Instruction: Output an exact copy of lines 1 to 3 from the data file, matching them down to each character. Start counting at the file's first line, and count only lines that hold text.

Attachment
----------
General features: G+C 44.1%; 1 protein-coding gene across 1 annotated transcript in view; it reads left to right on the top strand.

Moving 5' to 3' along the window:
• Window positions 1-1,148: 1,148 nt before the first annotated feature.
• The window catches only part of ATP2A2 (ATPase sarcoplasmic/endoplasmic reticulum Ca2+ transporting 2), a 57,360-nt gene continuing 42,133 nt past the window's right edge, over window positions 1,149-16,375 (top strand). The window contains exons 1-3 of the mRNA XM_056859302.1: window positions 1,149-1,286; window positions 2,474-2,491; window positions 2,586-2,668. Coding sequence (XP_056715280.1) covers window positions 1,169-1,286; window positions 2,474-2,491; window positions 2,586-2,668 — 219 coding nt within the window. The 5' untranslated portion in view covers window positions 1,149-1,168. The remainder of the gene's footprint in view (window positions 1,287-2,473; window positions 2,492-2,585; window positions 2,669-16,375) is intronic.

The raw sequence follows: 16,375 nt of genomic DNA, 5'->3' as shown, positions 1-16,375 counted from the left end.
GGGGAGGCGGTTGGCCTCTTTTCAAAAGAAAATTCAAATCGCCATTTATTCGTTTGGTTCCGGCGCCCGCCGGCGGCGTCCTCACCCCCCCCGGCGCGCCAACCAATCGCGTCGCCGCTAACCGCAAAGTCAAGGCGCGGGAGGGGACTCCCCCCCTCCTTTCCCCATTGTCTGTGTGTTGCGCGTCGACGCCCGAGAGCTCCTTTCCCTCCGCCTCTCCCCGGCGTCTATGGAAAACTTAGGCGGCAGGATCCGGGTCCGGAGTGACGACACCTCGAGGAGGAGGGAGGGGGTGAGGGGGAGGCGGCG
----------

General features: G+C 44.1%; 1 protein-coding gene across 1 annotated transcript in view; it reads left to right on the top strand.

Moving 5' to 3' along the window:
• Window positions 1-1,148: 1,148 nt before the first annotated feature.